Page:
In order to be able to help local entrepreneurs calculate the social value of the cooperative and prove the usefulness of cooperation not only in words but also in numbers, experts from the Latvian Rural Advisory and Training Center (LRATC) will participate in a five-day training event in Bilbao, Spain, to learn about the innovative methodology SPOLY. Within the Erasmus project AgriCoopValue (Monetization of the Social Value of Agricultural and Food Cooperatives in European Rural Areas), the SPOLY methodology will be mastered by Dzintars Vaivods, CFO of LRATC, and Agnese Radzele-Sulce, Assistant to the Chairman of the Board.

Knowledge gained in Spain will be presented already on October 29, at the Cooperation Conference organized by Latvian Rural Advisory and Training Centre. The use of SPOLY calculations for gaining profit from the social value of the cooperative will allow agricultural and food cooperatives to raise the awareness of the importance of social accounting compared to traditional accounting in the social economy sector. It is already known that the cooperative “Piena Cels” will be the first to test this innovative methodology in the pilot project.

Cooperative social valuation will make it possible to improve the overall image of European agricultural and food cooperatives by helping them to become more competitive in an increasingly globalized market. This is definitely important in the Latvian context as well. Emphasizing not only the material but also the emotional and social benefits of cooperation will encourage more active cooperation between food producers.

The role of cooperation, especially in the context of small and medium-sized producers, was repeatedly emphasized at the conference held in Latvia in early October. The conference “Local products – the driving force of the future” was organized by the Latvian Rural Advisory and Training Center (LRATC) and dedicated to the development of local food producers. 

As one of the driving forces for the development of a sustainable local food system, the topic of cooperation was also raised in the first UN Food Summit National Dialogue “Sustainable Latvian Countryside for Food and Future Generations” organized by LRATC in Latvia on August 11, 2021. The aim was to bring together experts from various fields (food producers, farmers’ NGOs, processors, consumers, representatives of all levels of the education sector, politicians, local authorities, doctors, environmental organizations, young people) whose daily work is related to food, its production, consumption, disposal. Through dialogue, all parties tried to outline the direction in which they want the Latvian food system to move and what the signs will be that will indicate a positive change.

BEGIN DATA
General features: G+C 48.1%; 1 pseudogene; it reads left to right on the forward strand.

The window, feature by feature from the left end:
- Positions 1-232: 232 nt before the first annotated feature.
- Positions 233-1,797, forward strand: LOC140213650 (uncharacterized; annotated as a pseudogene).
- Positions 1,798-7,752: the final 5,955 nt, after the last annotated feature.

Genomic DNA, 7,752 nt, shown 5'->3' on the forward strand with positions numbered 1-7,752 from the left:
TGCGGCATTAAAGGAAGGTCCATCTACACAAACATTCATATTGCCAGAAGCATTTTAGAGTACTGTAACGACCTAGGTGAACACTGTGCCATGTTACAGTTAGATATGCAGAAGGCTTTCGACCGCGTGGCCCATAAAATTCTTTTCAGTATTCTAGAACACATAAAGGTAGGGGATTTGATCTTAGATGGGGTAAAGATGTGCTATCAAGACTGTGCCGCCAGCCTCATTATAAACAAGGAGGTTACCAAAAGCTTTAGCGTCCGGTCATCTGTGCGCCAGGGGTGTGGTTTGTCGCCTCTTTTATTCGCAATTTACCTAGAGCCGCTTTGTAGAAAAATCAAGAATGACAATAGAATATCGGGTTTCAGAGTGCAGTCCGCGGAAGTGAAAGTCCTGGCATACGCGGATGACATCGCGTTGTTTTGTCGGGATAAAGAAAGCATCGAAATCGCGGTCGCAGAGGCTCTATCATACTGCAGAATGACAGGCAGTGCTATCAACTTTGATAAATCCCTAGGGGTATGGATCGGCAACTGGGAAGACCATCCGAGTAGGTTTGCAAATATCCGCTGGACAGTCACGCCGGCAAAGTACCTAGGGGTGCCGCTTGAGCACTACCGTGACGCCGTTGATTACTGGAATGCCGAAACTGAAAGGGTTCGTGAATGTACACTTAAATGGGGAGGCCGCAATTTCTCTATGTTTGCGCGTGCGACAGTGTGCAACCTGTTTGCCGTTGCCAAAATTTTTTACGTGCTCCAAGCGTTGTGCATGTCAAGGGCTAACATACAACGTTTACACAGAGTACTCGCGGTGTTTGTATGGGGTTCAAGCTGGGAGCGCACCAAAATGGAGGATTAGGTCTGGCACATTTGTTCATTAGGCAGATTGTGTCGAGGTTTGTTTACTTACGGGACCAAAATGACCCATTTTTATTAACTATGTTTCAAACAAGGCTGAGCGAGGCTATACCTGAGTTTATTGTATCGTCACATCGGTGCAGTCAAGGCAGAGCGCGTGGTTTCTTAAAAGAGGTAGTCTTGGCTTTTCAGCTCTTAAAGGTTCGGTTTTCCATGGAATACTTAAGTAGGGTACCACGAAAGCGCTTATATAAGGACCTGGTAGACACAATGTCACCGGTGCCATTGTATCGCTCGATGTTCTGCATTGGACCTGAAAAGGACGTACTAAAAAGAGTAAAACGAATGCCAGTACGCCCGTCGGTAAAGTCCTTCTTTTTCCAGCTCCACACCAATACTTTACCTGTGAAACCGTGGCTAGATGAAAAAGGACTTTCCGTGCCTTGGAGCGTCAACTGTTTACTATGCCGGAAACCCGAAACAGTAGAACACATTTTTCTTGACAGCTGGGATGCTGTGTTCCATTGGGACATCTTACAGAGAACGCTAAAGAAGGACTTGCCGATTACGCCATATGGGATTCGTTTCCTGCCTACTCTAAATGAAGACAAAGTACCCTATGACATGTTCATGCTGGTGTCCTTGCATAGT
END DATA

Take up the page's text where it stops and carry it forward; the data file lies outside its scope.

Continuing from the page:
One of the identified features that would indicate in the future that the Latvian food system is sustainable would be the fact that there has been a change in thinking and behavior – the various “players” have to become more open and honest with each other, sharing information and cooperating.

The need for cooperation between food producers of biologically certified products was especially emphasized, which can be explained by 2 factors. First, organic certified farms are mostly small. Secondly, the processing of biologically certified products is currently poorly developed in Latvia, which can only be developed through cooperation and joint provision of processing volumes.

The flexibility of food systems in the future will also depend on exploiting the potential of cooperation, looking at it much more broadly than usual – cooperating just for sale. Farmers need to look more for common benefits through joint purchases of the necessary inputs, co-operation in the use of machinery and field cultivation. Then, even a small producer and grower will be able to store and sell without any problems, local products will be available promptly under the right transport and storage conditions.

The SPOLY methodology raises hopes for an innovative solution for promoting cooperation between small food producers in Latvia.

You can read the original article in Latvian here.